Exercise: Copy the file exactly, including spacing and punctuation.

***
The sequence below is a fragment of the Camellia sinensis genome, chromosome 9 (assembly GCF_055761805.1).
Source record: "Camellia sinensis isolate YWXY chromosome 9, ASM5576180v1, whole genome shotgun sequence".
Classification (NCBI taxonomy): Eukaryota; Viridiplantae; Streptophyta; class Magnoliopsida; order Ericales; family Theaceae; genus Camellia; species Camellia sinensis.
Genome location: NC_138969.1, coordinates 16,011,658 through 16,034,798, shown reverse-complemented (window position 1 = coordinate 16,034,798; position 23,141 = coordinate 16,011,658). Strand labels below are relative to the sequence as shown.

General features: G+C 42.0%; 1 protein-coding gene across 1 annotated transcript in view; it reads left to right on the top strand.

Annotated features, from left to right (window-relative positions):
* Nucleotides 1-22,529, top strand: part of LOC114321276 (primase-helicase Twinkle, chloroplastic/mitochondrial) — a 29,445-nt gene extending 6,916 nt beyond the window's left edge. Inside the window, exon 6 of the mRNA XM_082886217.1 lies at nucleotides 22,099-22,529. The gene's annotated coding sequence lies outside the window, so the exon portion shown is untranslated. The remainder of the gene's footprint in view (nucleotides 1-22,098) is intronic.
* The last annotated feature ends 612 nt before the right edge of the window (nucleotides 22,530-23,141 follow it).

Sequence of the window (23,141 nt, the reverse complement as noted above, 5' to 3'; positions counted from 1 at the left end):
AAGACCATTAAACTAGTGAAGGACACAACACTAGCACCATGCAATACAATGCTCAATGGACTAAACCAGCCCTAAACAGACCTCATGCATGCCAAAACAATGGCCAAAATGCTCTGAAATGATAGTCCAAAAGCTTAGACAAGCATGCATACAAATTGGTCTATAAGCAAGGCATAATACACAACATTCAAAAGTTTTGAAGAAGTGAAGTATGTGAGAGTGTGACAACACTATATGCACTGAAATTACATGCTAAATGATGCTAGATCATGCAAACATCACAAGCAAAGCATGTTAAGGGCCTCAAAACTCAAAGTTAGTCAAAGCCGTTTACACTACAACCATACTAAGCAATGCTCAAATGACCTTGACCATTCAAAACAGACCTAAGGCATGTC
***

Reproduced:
The sequence below is a fragment of the Camellia sinensis genome, chromosome 9 (assembly GCF_055761805.1).
Source record: "Camellia sinensis isolate YWXY chromosome 9, ASM5576180v1, whole genome shotgun sequence".
Classification (NCBI taxonomy): Eukaryota; Viridiplantae; Streptophyta; class Magnoliopsida; order Ericales; family Theaceae; genus Camellia; species Camellia sinensis.
Genome location: NC_138969.1, coordinates 16,011,658 through 16,034,798, shown reverse-complemented (window position 1 = coordinate 16,034,798; position 23,141 = coordinate 16,011,658). Strand labels below are relative to the sequence as shown.

General features: G+C 42.0%; 1 protein-coding gene across 1 annotated transcript in view; it reads left to right on the top strand.

Annotated features, from left to right (window-relative positions):
* Nucleotides 1-22,529, top strand: part of LOC114321276 (primase-helicase Twinkle, chloroplastic/mitochondrial) — a 29,445-nt gene extending 6,916 nt beyond the window's left edge. Inside the window, exon 6 of the mRNA XM_082886217.1 lies at nucleotides 22,099-22,529. The gene's annotated coding sequence lies outside the window, so the exon portion shown is untranslated. The remainder of the gene's footprint in view (nucleotides 1-22,098) is intronic.
* The last annotated feature ends 612 nt before the right edge of the window (nucleotides 22,530-23,141 follow it).

Sequence of the window (23,141 nt, the reverse complement as noted above, 5' to 3'; positions counted from 1 at the left end):
AAGACCATTAAACTAGTGAAGGACACAACACTAGCACCATGCAATACAATGCTCAATGGACTAAACCAGCCCTAAACAGACCTCATGCATGCCAAAACAATGGCCAAAATGCTCTGAAATGATAGTCCAAAAGCTTAGACAAGCATGCATACAAATTGGTCTATAAGCAAGGCATAATACACAACATTCAAAAGTTTTGAAGAAGTGAAGTATGTGAGAGTGTGACAACACTATATGCACTGAAATTACATGCTAAATGATGCTAGATCATGCAAACATCACAAGCAAAGCATGTTAAGGGCCTCAAAACTCAAAGTTAGTCAAAGCCGTTTACACTACAACCATACTAAGCAATGCTCAAATGACCTTGACCATTCAAAACAGACCTAAGGCATGTC